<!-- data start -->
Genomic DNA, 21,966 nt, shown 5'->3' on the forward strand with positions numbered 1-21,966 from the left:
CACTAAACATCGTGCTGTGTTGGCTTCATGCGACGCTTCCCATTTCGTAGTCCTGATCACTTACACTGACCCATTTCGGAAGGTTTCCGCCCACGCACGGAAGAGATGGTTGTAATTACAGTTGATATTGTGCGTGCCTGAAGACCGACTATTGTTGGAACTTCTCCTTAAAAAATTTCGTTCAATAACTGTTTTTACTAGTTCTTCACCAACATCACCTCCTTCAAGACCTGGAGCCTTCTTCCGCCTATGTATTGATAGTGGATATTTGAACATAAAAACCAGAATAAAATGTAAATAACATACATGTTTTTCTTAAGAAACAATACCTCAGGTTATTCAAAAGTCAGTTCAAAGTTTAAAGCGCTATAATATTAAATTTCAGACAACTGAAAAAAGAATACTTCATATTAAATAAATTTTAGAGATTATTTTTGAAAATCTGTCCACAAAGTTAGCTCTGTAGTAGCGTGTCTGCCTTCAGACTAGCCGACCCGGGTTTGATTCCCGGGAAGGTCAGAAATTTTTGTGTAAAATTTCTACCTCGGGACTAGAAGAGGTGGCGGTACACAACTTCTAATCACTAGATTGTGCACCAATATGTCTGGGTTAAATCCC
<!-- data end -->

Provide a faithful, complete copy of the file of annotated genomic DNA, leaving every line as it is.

Genomic DNA, 21,966 nt, shown 5'->3' on the forward strand with positions numbered 1-21,966 from the left:
CACTAAACATCGTGCTGTGTTGGCTTCATGCGACGCTTCCCATTTCGTAGTCCTGATCACTTACACTGACCCATTTCGGAAGGTTTCCGCCCACGCACGGAAGAGATGGTTGTAATTACAGTTGATATTGTGCGTGCCTGAAGACCGACTATTGTTGGAACTTCTCCTTAAAAAATTTCGTTCAATAACTGTTTTTACTAGTTCTTCACCAACATCACCTCCTTCAAGACCTGGAGCCTTCTTCCGCCTATGTATTGATAGTGGATATTTGAACATAAAAACCAGAATAAAATGTAAATAACATACATGTTTTTCTTAAGAAACAATACCTCAGGTTATTCAAAAGTCAGTTCAAAGTTTAAAGCGCTATAATATTAAATTTCAGACAACTGAAAAAAGAATACTTCATATTAAATAAATTTTAGAGATTATTTTTGAAAATCTGTCCACAAAGTTAGCTCTGTAGTAGCGTGTCTGCCTTCAGACTAGCCGACCCGGGTTTGATTCCCGGGAAGGTCAGAAATTTTTGTGTAAAATTTCTACCTCGGGACTAGAAGAGGTGGCGGTACACAACTTCTAATCACTAGATTGTGCACCAATATGTCTGGGTTAAATCCC